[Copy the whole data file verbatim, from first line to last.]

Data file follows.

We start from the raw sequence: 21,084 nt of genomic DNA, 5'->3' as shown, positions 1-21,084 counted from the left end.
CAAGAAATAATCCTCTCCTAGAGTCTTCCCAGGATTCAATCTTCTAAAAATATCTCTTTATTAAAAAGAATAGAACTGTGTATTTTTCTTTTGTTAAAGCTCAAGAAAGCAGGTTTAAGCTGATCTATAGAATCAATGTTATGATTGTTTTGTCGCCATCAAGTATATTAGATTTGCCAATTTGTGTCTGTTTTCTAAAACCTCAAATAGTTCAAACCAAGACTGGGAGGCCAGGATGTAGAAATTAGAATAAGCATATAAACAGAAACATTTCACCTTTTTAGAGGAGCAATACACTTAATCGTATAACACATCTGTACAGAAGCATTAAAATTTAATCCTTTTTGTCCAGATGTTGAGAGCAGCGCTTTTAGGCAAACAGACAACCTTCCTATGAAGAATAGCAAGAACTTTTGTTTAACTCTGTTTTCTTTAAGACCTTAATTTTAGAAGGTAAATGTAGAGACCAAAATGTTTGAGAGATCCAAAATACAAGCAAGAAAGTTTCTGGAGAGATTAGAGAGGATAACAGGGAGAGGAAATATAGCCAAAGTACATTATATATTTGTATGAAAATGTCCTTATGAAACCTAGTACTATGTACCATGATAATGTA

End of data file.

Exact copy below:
We start from the raw sequence: 21,084 nt of genomic DNA, 5'->3' as shown, positions 1-21,084 counted from the left end.
CAAGAAATAATCCTCTCCTAGAGTCTTCCCAGGATTCAATCTTCTAAAAATATCTCTTTATTAAAAAGAATAGAACTGTGTATTTTTCTTTTGTTAAAGCTCAAGAAAGCAGGTTTAAGCTGATCTATAGAATCAATGTTATGATTGTTTTGTCGCCATCAAGTATATTAGATTTGCCAATTTGTGTCTGTTTTCTAAAACCTCAAATAGTTCAAACCAAGACTGGGAGGCCAGGATGTAGAAATTAGAATAAGCATATAAACAGAAACATTTCACCTTTTTAGAGGAGCAATACACTTAATCGTATAACACATCTGTACAGAAGCATTAAAATTTAATCCTTTTTGTCCAGATGTTGAGAGCAGCGCTTTTAGGCAAACAGACAACCTTCCTATGAAGAATAGCAAGAACTTTTGTTTAACTCTGTTTTCTTTAAGACCTTAATTTTAGAAGGTAAATGTAGAGACCAAAATGTTTGAGAGATCCAAAATACAAGCAAGAAAGTTTCTGGAGAGATTAGAGAGGATAACAGGGAGAGGAAATATAGCCAAAGTACATTATATATTTGTATGAAAATGTCCTTATGAAACCTAGTACTATGTACCATGATAATGTA